Property crimes involving break-ins and automobiles got worse in April, Seattle Police statistics for the second month under the city’s COVID-19 restrictions show.
In March, CHS reported totals showing a big jump in burglaries in the East Precinct covering Capitol HIll and the Central District as many shuttered businesses made tempting targets.
The trend continued in April with 148 reported break-ins at commercial and residential locations, a 6% jump from March and more than twice as many burglaries reported in April 2019.
Across Seattle, the property crime trends are part of a transition in overall crime with break-ins and rip-offs filling in where violent crimes like assaults and street robberies have dropped off.
Auto theft and car prowls have also boomed with totals about 20% higher than previous years — but that’s a trend for the East Precinct that started before the pandemic lockdown. SPD says it has identified “hot spots” for auto related crimes including areas of “main arterial roads, presence of commercial lots, multi-family housing, and higher spatial concentration of disorder calls.”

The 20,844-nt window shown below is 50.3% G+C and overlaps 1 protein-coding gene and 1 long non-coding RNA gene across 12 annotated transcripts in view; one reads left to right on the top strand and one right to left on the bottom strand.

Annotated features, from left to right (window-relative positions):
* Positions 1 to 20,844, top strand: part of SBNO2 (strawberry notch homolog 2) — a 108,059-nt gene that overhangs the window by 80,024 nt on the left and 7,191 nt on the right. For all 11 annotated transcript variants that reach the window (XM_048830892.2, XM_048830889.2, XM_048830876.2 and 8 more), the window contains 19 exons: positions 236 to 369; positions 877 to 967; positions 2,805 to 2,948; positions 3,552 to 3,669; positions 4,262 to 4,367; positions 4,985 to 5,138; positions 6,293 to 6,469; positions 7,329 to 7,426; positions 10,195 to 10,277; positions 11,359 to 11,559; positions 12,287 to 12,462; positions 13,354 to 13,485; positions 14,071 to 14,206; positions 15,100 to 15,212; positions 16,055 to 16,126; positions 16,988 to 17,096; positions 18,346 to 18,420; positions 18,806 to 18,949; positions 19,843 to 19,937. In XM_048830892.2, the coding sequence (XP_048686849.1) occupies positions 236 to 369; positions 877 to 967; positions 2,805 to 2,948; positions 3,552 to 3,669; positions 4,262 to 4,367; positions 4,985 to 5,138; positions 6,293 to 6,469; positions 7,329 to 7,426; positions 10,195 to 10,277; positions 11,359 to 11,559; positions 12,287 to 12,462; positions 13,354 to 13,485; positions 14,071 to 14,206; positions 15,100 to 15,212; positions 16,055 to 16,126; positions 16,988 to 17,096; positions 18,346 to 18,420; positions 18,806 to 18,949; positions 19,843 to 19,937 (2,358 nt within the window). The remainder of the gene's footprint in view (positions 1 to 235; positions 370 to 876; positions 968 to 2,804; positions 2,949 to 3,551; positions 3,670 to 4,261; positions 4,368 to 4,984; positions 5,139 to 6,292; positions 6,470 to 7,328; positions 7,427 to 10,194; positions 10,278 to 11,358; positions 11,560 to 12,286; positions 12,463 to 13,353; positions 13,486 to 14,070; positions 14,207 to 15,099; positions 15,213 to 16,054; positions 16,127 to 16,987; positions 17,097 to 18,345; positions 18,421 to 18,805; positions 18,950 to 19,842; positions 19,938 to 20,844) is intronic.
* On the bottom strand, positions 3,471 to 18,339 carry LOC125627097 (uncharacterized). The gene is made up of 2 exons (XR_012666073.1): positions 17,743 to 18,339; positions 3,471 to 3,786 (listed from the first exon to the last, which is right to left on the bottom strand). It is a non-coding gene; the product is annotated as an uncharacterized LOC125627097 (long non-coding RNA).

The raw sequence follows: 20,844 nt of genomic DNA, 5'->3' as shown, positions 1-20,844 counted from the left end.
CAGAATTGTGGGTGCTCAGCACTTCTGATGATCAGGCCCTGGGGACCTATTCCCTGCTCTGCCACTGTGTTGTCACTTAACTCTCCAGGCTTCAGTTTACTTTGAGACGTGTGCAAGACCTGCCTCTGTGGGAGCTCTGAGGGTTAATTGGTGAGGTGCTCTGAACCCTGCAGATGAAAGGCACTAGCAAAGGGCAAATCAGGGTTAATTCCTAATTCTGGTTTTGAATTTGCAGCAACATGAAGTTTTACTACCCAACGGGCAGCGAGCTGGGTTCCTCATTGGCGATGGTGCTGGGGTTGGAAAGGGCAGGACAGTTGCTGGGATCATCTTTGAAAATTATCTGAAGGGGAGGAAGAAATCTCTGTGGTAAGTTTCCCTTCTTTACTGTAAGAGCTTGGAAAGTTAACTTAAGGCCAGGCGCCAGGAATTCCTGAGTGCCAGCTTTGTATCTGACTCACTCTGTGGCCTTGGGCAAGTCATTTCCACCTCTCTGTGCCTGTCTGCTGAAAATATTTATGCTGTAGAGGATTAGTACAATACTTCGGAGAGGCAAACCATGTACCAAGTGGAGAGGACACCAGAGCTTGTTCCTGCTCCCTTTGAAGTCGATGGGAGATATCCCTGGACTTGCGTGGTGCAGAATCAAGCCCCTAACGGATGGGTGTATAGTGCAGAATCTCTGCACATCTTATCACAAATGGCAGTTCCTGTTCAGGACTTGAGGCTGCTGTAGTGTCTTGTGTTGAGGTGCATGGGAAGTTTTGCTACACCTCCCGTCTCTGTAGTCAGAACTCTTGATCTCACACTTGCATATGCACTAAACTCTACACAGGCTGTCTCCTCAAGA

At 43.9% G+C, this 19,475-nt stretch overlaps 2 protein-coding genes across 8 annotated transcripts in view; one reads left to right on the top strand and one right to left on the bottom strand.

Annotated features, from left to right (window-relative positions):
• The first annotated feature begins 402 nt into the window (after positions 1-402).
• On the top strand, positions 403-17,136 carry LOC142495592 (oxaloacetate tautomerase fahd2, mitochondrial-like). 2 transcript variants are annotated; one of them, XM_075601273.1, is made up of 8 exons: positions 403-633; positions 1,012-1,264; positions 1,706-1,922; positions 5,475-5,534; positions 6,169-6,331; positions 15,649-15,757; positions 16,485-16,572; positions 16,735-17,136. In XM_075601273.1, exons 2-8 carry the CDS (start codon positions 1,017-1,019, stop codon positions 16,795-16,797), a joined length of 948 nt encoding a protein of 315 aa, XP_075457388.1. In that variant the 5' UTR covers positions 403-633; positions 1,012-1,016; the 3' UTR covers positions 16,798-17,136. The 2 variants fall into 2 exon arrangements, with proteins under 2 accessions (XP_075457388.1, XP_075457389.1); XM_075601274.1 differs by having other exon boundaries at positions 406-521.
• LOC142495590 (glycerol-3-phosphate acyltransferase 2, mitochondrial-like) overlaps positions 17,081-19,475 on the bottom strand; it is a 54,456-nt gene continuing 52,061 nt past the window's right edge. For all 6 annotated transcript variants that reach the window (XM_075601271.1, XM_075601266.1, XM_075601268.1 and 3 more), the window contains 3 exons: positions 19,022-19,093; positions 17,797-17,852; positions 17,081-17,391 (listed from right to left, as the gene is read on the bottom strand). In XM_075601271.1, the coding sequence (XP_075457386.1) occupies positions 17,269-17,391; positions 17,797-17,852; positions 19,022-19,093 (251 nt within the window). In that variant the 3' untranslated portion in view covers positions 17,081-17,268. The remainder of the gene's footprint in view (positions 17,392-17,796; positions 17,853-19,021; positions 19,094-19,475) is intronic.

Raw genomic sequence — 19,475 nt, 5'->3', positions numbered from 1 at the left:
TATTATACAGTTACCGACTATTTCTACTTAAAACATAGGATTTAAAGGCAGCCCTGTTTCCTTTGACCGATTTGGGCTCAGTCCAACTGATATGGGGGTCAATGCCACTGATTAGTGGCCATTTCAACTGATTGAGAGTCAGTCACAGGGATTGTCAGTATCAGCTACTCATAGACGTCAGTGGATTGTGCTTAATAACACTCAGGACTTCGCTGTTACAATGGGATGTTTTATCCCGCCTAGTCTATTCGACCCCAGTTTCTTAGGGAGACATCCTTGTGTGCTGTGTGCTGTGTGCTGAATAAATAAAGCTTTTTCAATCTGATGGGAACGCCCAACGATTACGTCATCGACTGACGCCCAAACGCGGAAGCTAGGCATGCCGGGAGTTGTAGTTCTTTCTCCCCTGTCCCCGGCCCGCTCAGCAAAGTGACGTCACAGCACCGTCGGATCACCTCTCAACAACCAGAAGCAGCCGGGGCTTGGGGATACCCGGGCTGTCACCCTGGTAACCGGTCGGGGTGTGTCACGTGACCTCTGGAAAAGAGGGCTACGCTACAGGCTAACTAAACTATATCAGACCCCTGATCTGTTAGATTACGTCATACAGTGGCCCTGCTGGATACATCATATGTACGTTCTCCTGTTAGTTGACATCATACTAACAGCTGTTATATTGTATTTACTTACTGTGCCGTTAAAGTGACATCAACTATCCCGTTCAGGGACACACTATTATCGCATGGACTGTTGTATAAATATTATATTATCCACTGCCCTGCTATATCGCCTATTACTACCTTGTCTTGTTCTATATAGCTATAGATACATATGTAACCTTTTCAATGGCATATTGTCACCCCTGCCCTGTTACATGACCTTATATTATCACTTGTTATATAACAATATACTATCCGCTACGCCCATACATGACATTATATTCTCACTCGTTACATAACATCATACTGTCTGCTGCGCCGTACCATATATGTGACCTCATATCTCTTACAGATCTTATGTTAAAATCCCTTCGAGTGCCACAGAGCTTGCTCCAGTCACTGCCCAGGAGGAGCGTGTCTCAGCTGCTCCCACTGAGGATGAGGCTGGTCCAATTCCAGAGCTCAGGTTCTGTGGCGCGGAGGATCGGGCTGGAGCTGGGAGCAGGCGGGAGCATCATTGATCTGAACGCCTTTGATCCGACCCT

April’s updated statistics also show a softening of one bright spot CHS reported in March. Updated totals show that with increased social distancing and people mostly at home, violent crimes like assault have dropped — but there were even more property crimes in March than previously reported due to updated reporting. The result? Total crime levels are the same as ever in Seattle even with the lockdowns.
While Seattle as the state’s largest city has one of the highest crime rates in Washington, the state is noted for its unusually low crime totals.
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